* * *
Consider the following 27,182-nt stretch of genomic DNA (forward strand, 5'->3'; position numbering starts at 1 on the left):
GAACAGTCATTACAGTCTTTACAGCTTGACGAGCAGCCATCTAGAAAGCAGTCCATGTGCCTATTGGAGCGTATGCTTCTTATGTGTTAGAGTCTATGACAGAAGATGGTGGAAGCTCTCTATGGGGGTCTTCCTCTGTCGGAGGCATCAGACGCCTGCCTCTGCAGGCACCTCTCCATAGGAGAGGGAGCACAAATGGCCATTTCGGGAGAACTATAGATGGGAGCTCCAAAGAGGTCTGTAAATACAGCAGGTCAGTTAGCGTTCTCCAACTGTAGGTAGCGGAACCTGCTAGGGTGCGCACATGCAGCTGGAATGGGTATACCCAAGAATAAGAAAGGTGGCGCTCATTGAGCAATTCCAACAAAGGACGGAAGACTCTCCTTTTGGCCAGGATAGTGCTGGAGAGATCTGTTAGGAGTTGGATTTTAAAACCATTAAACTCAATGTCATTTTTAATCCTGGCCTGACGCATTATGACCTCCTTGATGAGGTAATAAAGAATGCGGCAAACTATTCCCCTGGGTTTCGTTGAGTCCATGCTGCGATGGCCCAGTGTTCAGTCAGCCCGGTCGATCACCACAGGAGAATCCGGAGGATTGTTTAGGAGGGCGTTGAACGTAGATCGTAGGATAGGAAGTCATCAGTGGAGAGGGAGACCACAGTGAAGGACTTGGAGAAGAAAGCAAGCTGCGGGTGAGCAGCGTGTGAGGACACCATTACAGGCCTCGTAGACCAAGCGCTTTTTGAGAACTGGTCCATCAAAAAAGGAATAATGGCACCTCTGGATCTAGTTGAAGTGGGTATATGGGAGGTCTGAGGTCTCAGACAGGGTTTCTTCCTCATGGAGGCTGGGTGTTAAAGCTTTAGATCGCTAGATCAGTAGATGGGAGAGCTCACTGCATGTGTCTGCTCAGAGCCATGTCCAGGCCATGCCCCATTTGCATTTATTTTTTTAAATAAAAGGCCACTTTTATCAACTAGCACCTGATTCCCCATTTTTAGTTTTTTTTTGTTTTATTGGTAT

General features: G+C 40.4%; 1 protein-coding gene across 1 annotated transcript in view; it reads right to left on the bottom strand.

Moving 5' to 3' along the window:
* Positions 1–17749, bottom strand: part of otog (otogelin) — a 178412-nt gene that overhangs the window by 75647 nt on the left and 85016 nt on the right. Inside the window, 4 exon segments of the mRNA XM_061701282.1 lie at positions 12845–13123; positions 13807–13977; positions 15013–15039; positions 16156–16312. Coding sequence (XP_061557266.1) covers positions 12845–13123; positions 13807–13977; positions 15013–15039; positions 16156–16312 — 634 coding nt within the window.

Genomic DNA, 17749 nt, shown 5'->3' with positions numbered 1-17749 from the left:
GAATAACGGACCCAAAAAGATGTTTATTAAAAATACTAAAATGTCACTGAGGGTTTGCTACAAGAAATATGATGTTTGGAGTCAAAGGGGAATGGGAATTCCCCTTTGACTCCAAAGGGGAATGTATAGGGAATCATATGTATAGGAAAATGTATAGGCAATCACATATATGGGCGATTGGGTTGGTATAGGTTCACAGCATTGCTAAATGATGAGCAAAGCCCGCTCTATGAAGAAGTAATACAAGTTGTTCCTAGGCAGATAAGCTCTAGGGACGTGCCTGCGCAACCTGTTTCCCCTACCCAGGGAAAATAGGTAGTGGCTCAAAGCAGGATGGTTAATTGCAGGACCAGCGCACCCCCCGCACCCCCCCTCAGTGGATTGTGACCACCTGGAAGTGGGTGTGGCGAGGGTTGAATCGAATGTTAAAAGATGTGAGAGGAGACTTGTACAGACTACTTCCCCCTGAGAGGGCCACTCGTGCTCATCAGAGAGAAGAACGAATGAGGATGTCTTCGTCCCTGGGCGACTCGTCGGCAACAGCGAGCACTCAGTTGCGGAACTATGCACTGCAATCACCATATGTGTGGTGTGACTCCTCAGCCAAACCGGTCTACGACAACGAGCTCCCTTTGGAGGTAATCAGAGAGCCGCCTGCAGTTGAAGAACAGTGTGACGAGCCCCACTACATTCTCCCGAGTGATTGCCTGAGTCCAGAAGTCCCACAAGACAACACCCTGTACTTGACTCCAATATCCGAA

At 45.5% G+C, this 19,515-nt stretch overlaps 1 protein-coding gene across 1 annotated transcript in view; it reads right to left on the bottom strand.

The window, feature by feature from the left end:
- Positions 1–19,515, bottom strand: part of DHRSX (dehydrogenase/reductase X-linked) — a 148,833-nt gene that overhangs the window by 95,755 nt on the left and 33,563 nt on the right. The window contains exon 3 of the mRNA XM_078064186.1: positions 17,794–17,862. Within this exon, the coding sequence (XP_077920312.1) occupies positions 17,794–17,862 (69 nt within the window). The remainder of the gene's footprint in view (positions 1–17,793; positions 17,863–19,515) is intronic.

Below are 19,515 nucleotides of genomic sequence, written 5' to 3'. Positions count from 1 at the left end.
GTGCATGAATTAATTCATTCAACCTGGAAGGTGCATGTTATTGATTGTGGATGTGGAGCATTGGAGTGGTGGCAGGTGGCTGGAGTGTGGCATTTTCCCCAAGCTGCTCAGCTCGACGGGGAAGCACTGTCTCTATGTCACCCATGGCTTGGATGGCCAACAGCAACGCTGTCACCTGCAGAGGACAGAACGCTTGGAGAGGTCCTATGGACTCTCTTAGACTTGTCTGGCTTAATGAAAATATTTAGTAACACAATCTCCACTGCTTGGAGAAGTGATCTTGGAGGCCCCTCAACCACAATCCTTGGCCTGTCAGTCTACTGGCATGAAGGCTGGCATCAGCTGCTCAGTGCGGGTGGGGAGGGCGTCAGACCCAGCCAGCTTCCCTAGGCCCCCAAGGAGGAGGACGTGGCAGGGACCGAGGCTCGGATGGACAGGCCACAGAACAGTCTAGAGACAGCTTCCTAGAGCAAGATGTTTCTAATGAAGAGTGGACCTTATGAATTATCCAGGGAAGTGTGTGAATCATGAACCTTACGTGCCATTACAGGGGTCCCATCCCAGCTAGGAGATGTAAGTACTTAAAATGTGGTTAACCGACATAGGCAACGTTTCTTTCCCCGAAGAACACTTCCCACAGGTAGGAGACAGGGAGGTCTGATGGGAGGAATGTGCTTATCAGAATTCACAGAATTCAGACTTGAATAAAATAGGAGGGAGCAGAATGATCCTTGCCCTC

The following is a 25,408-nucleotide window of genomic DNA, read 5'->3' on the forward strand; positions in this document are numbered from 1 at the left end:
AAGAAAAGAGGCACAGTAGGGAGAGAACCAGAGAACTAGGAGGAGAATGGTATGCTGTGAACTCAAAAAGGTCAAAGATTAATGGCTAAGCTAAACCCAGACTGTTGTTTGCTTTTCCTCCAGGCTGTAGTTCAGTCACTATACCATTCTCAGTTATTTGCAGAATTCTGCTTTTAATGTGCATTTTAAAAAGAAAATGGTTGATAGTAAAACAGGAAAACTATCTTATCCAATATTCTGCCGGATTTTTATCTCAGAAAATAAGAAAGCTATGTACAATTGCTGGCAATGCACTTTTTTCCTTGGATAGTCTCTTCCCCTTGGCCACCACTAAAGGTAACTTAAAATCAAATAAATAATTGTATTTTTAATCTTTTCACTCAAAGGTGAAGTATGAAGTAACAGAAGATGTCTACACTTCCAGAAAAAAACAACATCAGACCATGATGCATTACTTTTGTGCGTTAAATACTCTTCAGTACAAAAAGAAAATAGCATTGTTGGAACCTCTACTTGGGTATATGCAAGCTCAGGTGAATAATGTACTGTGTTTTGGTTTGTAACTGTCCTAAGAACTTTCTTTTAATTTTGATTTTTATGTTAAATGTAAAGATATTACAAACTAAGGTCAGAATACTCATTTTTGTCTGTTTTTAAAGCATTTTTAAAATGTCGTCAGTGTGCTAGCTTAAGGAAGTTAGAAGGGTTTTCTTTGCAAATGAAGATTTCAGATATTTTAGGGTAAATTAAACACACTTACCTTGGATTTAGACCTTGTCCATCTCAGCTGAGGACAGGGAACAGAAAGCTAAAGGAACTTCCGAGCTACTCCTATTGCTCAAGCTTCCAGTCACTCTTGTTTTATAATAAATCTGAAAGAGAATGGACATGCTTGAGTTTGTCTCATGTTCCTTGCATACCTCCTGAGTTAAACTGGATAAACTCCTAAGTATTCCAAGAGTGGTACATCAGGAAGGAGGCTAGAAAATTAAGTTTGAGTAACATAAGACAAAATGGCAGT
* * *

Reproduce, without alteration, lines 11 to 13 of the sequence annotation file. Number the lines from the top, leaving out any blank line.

Below are 19,515 nucleotides of genomic sequence, written 5' to 3'. Positions count from 1 at the left end.
GTGCATGAATTAATTCATTCAACCTGGAAGGTGCATGTTATTGATTGTGGATGTGGAGCATTGGAGTGGTGGCAGGTGGCTGGAGTGTGGCATTTTCCCCAAGCTGCTCAGCTCGACGGGGAAGCACTGTCTCTATGTCACCCATGGCTTGGATGGCCAACAGCAACGCTGTCACCTGCAGAGGACAGAACGCTTGGAGAGGTCCTATGGACTCTCTTAGACTTGTCTGGCTTAATGAAAATATTTAGTAACACAATCTCCACTGCTTGGAGAAGTGATCTTGGAGGCCCCTCAACCACAATCCTTGGCCTGTCAGTCTACTGGCATGAAGGCTGGCATCAGCTGCTCAGTGCGGGTGGGGAGGGCGTCAGACCCAGCCAGCTTCCCTAGGCCCCCAAGGAGGAGGACGTGGCAGGGACCGAGGCTCGGATGGACAGGCCACAGAACAGTCTAGAGACAGCTTCCTAGAGCAAGATGTTTCTAATGAAGAGTGGACCTTATGAATTATCCAGGGAAGTGTGTGAATCATGAACCTTACGTGCCATTACAGGGGTCCCATCCCAGCTAGGAGATGTAAGTACTTAAAATGTGGTTAACCGACATAGGCAACGTTTCTTTCCCCGAAGAACACTTCCCACAGGTAGGAGACAGGGAGGTCTGATGGGAGGAATGTGCTTATCAGAATTCACAGAATTCAGACTTGAATAAAATAGGAGGGAGCAGAATGATCCTTGCCCTC

The following is a 25,408-nucleotide window of genomic DNA, read 5'->3' on the forward strand; positions in this document are numbered from 1 at the left end: